The biggest changes took place in the kitchen and den. When the wall came down between the two rooms, the family was left with a long, relatively narrow kitchen that merges directly into the den. Done in shades of taupe, cream and grey, the den is comfortable yet interesting thanks to subtly-patterned rugs, drapes and throw pillows. As in the dining room, Darby painted the walls, woodwork, built-in shelves, mantle, French doors and ceiling beams a dove grey. Above wainscoting on one wall, cream stuccoed panels serve as a backdrop for a collection of paintings. The colors also visually tie the room to the kitchen, which has woodwork painted in the same creamy shade with walls and cupboards in grey.
“For this narrow space, it had to be simple or else it would look choppy,” says Darby. The kitchen is also home to two of her favorite finds and inspirations for the space. The first is a seafoam green apron-front farmhouse sink, which adds a pop of color to the neutral room. The second is the geometric tile backsplash that runs the length of the cabinets and the area behind the stove. Called Moroccan quatrefoil, it’s an ornate shape that, when installed with matching grout, becomes a near-neutral pattern that’s quietly exotic. Coincidently, this same shape was part of the original ironwork throughout the home and yard.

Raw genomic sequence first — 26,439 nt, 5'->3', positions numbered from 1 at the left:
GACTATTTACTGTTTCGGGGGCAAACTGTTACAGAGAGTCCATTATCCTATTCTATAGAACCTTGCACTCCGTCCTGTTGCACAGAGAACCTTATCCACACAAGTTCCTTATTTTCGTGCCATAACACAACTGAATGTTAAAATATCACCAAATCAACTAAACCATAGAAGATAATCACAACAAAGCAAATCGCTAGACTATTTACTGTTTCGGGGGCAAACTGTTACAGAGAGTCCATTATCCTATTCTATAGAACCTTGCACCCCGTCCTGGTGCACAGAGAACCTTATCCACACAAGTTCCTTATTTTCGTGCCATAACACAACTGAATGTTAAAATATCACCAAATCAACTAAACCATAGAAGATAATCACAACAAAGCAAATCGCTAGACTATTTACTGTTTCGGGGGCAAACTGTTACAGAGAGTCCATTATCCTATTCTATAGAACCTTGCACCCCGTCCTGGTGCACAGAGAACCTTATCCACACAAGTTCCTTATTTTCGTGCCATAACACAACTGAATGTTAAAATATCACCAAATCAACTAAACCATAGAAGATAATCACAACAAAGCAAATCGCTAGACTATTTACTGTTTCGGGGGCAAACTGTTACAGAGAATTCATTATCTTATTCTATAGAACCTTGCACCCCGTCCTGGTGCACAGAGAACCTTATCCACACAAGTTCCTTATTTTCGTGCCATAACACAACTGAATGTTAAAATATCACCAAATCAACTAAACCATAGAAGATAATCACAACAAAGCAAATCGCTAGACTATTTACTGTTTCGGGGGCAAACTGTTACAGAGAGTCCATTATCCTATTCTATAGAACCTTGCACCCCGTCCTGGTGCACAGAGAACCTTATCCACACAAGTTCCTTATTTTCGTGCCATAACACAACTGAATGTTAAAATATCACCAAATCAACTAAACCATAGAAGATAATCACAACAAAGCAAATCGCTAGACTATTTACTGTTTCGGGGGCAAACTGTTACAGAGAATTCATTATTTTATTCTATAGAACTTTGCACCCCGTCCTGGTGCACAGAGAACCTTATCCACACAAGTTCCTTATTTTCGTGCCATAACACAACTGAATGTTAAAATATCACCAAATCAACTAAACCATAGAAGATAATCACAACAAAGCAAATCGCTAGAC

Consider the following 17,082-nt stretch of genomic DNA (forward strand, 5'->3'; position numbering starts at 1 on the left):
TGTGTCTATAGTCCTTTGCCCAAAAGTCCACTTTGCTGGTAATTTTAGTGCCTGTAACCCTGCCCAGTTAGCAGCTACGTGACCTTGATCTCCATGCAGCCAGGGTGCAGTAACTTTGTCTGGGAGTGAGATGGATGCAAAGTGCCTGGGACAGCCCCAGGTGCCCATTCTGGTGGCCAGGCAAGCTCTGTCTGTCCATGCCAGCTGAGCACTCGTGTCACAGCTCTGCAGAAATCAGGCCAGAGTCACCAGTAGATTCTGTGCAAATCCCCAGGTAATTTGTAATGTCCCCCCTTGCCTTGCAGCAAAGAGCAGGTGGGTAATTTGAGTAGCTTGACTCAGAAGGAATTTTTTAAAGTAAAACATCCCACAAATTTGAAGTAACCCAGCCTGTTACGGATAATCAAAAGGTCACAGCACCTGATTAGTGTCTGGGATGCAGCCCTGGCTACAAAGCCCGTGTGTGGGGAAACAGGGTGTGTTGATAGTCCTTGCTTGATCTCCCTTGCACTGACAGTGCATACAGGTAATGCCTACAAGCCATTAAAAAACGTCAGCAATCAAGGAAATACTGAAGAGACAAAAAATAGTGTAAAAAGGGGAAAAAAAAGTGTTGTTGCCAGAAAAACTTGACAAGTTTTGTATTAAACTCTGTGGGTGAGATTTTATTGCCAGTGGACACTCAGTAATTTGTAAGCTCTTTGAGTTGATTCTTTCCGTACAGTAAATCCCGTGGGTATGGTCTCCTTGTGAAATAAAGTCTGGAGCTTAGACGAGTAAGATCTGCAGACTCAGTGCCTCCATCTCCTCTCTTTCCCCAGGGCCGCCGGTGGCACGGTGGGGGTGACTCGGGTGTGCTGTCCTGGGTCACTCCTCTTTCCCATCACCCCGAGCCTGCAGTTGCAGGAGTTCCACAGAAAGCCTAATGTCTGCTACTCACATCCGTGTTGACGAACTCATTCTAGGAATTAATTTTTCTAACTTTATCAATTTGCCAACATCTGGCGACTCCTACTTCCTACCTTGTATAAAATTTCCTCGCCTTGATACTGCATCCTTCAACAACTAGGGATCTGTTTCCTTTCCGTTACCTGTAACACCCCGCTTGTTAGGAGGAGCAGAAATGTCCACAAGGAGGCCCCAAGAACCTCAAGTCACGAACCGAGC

Just past the kitchen, a playroom sits beyond an open doorway in a space that was formerly a sunroom. “Three little children means lots of stuff,” says Darby. “We needed a room to contain it, but we didn’t want it on the other side of the house. The sunroom was beautiful, but we gave it up to give the kids a place to play that’s close to the hub of the house.”
And how did she do it all in just two months? Although Darby has had a lot of practice transforming homes over the years, both for herself and her clients, she still takes the time to develop a formal plan first. “We had two months to pull this one off, so I knew I had to be completely organized,” she says. For Darby, the first step is always the same: creating a budget. “It’s not fun, but you’ve got to figure that part out,” she says. “It drives the whole process and helps to make decisions because you know what you are working with.”